The True Meaning of Repentance.

The subject of repentance has been wielded as a weapon against the naive for so long that the very mention of the word often conjures up harsh images of tearful remorse, heartfelt contempt, and the passionate dedication of oneself to God, laced with promises to “never do it again.” The pseudo-repentance in much of the modern church focuses on sin, insisting that we single it out in our lives and, by the sheer force of contempt for it, eradicate it like a cancer. This religious “chemo” approach to sin might involve everything from bitter weeping to strict accountability to others about our behavior. Repentance is framed as a war against sinful thoughts, words, and deeds, drawing from the arsenal of sincere emotions and a ferocious will. Hit the sawdust trail and promise God you’ll do better.

What if repentance doesn’t have anything to do with emotional or mental upheavals accompanied by heartfelt commitments to change our evil ways? What if, like obedience, repentance is a gift we possess by virtue of the life of Jesus Christ? Could the coming of Jesus Christ into this world have that great an impact on mankind?

The biblical answer is a reverberating yes! Repentance isn’t something we work up and use to get right with God. That has already happened for us through Jesus.

Remember, He didn’t just die for you. He lived on your behalf too.

A story in the Gospels puzzled me for many years. Matthew describes the scene.

Jesus then appeared, arriving at the Jordan River from Galilee. He wanted John to baptize him. John objected, “I’m the one who needs to be baptized, not you!”

But Jesus insisted. “Do it. God’s work, putting things right all these centuries, is coming together right now in this baptism.” So John did it (Matthew 3:13-15 MSG).

The apostle Paul called the baptism John performed a “baptism of repentance” (Acts 19:4). John’s question was reasonable. In fact, it was the obvious question to ask. “Why do You need to repent?” John wanted to know.

The answer is, He didn’t. Jesus wasn’t baptized because He needed to repent. He was being baptized for you and me. The eternal plan was “coming together” when Jesus was baptized. The perfect Son of Man was acting for you just as surely as David acted for Israel when he faced Goliath. Jesus was doing “God’s work, putting things right” in a way that John couldn’t have possibly understood at the moment. You, on the other hand, can understand it now. His baptism of repentance was a vicarious baptism. Just as every other aspect of His life affects you, His baptism 2000 years ago has personal relevance to us all today.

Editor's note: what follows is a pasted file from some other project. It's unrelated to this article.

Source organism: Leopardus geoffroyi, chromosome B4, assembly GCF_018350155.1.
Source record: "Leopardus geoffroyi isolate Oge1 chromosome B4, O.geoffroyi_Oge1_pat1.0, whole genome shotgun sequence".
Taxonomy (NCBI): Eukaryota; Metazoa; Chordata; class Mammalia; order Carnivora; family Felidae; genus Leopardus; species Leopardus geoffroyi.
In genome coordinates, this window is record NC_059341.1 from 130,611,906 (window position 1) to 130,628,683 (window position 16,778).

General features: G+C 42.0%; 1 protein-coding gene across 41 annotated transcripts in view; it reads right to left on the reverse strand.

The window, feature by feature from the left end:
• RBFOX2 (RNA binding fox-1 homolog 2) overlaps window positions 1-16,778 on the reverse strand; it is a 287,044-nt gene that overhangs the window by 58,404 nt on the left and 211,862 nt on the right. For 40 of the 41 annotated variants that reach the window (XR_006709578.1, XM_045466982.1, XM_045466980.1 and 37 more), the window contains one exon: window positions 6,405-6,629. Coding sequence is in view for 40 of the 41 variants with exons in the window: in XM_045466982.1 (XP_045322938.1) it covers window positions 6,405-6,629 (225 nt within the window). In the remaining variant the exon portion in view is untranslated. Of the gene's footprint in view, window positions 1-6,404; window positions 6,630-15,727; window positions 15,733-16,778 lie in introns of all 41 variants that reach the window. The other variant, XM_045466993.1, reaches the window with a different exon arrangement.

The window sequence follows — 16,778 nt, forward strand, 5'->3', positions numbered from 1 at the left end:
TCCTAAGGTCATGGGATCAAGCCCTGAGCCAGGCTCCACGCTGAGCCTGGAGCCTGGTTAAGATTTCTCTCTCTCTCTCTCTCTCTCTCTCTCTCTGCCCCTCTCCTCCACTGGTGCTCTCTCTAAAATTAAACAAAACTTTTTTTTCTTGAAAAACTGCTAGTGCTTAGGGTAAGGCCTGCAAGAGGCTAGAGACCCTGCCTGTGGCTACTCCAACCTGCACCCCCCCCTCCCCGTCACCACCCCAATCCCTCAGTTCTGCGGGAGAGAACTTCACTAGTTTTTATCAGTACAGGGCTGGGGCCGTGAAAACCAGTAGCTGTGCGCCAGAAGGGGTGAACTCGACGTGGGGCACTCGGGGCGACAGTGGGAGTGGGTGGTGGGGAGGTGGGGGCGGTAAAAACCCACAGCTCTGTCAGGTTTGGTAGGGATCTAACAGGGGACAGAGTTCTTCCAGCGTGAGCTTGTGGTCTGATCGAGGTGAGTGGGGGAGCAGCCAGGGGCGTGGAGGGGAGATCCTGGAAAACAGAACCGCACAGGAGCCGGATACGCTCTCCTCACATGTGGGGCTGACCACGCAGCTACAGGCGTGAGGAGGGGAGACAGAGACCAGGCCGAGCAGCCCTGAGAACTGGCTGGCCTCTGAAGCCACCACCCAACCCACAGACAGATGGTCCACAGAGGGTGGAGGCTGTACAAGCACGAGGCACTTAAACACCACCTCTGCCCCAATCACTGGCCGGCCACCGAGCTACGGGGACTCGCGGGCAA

This event, Jesus’s baptism, certainly does have decisive significance for us all. Repentance isn’t something we work up, but something that has been handed down to you as your birthright. Repentance is a gift, not a discipline. When Timothy was dealing with opponents, Paul wrote, “In meekness instructing those that oppose themselves; if God peradventure will give them repentance to the acknowledging of the truth” (2 Timothy 2:25 kjv).

When Peter preached the gospel to the Gentiles and many believed on Christ, some Jewish believers were upset by the inclusion of Gentiles. Peter explained in detail what had happened when he preached the gospel, and the others were finally convinced. “When they heard these things, they held their peace, and glorified God, saying, ‘Then hath God also to the Gentiles granted repentance unto life’” (Acts 11:18 kjv).

God gives repentance to us through Jesus Christ.

Does this mean that our thoughts and attitudes have no role in the matter of repentance? No, it doesn’t. True repentance requires that we understand the meaning of the word.

The common understanding of repentance focuses on a person’s decision to stop sinning and start behaving. That is not the correct meaning of repentance. The word actually denotes the act of changing one’s mind. Does our behavior change when we repent? Of course it does. If our minds have been truly changed, how could our actions not follow? That, however, is the result of repentance, not the meaning of the word.

Why does this matter? It matters because when a person believes that repentance revolves around changing bad behavior into good behavior, his whole focus will be on behavior and not on Jesus Christ. I’ve talked with many who have been mentally and emotionally tormented by the fear that maybe they didn’t really repent enough when they believed on Christ. The truth is that we can relax about that matter. Repentance isn’t hating sin strongly enough or changing your behavior drastically enough to be characterized as truly repentant.

To genuinely repent is simply to align our belief with the work of Jesus Christ.

If you trust Him, there is nothing more you need to do. There’s nothing more you could do because He has already done it all. Repentance is nothing more than changing our minds about Him and what He has already done to deal with sin. Do you want to be sure you have fully repented of all your sins? Then see them as having been decimated and taken away by His finished work. That is New Covenant repentance.

Repentance is joining our will to His work and resting in the fact that it is enough. It’s not a mental exercise we struggle to do. Look at His baptism and align your will with His repentance on your behalf. Affirm that your trust is in nothing else but His finished work, and when you’ve done that, you can put to rest this idea about repentance as it relates to salvation. In that regard, you are done with repentance because “it is finished.”

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PS. God truly loves you. This was a concept I heard growing up, but I didn’t understand it for years. For a better understanding of God’s love, check out my free ebook, The Dance of Life.

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